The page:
LibyaPolitics

Salame: Libyans had their say: Now international community must act

The former UN envoy to Libya, Ghassan Salame, expressed his hope that the permanent ceasefire agreement signed in Geneva between the two parties to the conflict in Libya would be a historic event in the process of restoring peace to Libya.

On the possibility that some international parties lie in wait for this agreement and seek to spoil the ceasefire; Salame emphasized that the matter has become in the hands of Libyans themselves, indicating that the two parties’ signing of the agreement will be followed by the work of joint committees to implement the terms that have been agreed upon.

He added: “This is what matters on this historic day, when the Libyans said that they are tired of fighting and that they will communicate their decision to the countries that support them from outside, and their assertion that the fighting season has ended.”

The former envoy, during his conversation with Al-Arabiya TV, indicated that the Libyan war would not take place in one day, which prompted it to proceed in three “political, military and economic” tracks to solve the crisis, adding that the engineering that was developed in Berlin and stalled by fighting for a period of time.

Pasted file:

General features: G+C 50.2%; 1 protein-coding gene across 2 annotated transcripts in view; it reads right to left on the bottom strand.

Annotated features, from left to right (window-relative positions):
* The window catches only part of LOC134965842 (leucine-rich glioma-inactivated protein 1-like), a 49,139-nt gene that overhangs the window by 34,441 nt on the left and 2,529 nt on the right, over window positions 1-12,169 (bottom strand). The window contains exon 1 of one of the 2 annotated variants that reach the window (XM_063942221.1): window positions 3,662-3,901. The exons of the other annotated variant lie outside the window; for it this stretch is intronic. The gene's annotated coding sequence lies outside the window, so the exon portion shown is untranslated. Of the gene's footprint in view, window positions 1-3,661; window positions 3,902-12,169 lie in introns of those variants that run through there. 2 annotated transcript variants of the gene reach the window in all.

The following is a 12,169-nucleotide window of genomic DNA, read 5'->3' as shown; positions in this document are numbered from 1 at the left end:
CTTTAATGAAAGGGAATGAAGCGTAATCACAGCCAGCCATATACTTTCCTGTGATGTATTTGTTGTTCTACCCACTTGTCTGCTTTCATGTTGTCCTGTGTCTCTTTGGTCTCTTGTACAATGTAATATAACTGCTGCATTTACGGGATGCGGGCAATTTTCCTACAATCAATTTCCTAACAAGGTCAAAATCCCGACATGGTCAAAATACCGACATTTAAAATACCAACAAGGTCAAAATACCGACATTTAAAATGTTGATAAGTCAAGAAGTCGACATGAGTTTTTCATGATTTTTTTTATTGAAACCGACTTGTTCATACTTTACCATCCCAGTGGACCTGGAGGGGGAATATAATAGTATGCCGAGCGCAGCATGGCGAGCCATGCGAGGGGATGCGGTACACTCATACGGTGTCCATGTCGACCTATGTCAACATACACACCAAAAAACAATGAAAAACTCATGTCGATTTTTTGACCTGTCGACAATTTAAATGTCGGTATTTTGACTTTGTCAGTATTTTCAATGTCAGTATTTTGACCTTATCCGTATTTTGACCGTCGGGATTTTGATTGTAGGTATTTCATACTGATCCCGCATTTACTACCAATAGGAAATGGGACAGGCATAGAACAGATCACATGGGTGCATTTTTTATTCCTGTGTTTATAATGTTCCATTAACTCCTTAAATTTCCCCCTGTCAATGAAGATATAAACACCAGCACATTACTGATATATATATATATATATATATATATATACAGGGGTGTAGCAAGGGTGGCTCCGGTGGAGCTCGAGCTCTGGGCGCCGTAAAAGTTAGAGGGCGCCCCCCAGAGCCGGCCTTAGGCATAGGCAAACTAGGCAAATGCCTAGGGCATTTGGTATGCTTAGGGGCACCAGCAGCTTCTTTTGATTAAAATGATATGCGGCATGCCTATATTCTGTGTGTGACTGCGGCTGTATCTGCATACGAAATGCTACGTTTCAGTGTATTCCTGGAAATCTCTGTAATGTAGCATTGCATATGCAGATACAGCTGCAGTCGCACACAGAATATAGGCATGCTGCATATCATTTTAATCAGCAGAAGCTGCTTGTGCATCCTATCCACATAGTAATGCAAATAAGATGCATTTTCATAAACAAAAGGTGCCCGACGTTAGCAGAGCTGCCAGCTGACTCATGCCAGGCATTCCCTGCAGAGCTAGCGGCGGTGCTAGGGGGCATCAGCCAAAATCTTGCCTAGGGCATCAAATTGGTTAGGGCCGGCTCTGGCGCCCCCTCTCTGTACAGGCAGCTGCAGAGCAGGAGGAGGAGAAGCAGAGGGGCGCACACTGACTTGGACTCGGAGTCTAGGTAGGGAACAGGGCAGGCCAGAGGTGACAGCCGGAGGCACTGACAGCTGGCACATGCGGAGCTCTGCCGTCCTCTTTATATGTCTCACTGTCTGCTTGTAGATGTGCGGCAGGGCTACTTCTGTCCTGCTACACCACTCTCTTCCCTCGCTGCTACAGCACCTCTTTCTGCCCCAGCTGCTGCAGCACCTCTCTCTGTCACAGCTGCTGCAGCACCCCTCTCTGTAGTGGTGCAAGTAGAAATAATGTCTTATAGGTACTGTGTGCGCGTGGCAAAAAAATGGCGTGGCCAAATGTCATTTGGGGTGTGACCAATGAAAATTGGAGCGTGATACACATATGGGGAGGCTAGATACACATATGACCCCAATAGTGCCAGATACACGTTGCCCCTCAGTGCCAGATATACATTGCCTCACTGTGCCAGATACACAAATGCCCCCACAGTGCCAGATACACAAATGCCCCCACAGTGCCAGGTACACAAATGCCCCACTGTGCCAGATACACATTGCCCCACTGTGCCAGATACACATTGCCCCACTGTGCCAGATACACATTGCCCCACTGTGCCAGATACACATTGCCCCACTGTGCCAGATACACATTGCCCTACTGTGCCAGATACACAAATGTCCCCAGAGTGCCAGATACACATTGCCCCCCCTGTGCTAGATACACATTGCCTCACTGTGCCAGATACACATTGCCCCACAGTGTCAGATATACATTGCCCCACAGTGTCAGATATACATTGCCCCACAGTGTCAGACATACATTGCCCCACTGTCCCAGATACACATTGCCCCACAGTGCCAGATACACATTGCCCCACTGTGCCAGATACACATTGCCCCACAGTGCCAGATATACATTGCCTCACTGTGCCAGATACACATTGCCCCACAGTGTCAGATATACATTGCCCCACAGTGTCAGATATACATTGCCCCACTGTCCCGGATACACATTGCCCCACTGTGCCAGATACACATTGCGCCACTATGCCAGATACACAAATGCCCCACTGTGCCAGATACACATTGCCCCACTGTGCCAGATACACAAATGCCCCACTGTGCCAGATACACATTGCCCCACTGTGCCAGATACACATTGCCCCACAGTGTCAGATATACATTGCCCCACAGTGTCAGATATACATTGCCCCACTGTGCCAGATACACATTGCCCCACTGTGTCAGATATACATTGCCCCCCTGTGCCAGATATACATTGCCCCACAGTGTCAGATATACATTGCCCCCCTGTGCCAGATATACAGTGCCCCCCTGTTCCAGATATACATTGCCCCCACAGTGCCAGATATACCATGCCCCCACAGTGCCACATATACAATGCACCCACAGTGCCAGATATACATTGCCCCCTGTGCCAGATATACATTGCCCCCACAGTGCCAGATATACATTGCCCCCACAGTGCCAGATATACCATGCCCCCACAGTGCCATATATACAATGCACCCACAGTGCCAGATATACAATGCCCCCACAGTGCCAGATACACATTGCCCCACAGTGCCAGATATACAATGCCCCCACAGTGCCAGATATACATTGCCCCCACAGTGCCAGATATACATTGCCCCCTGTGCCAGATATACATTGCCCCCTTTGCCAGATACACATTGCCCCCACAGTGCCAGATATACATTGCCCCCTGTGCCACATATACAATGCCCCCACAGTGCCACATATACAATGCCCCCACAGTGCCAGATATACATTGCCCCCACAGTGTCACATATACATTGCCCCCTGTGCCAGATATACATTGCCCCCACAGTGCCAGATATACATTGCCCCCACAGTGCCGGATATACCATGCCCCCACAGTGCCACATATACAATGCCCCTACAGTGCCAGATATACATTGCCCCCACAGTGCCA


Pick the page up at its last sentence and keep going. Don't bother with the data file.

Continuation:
Regarding Turkish President Recep Tayyip Erdogan’s questioning of the “steadfastness of the agreement,” Salame said: “My dependence on the Libyans themselves and not on the foreign parties that pledged at the Berlin Conference that they will stop the interference. Now the moment of truth has come, the external parties must return to their senses and accept what the Libyans accepted.

He explained that he does not question the position of Field Marshal Khalifa Haftar and Fayez Al-Sarraj regarding the agreement, who granted a clear mandate to their two delegations to sign it, stressing that the Libyan component plays a decisive role at this stage, and that it needs to be taken into consideration by the international parties.

On the clause of withdrawing mercenaries within three months, and the extent of the concerned authorities ’ability to implement it,” the former envoy explained that just as all these mercenaries entered Libya in a period of less than three months, they could be removed in the same period as long as there is the will to do it.

He stressed, in the conclusion of his speech, that the Libyan parties asked the mission to witness the stages of the exit of these fighters from the Libyan lands, which is what the mission will work on to ensure their exit, believing that this is practically possible.

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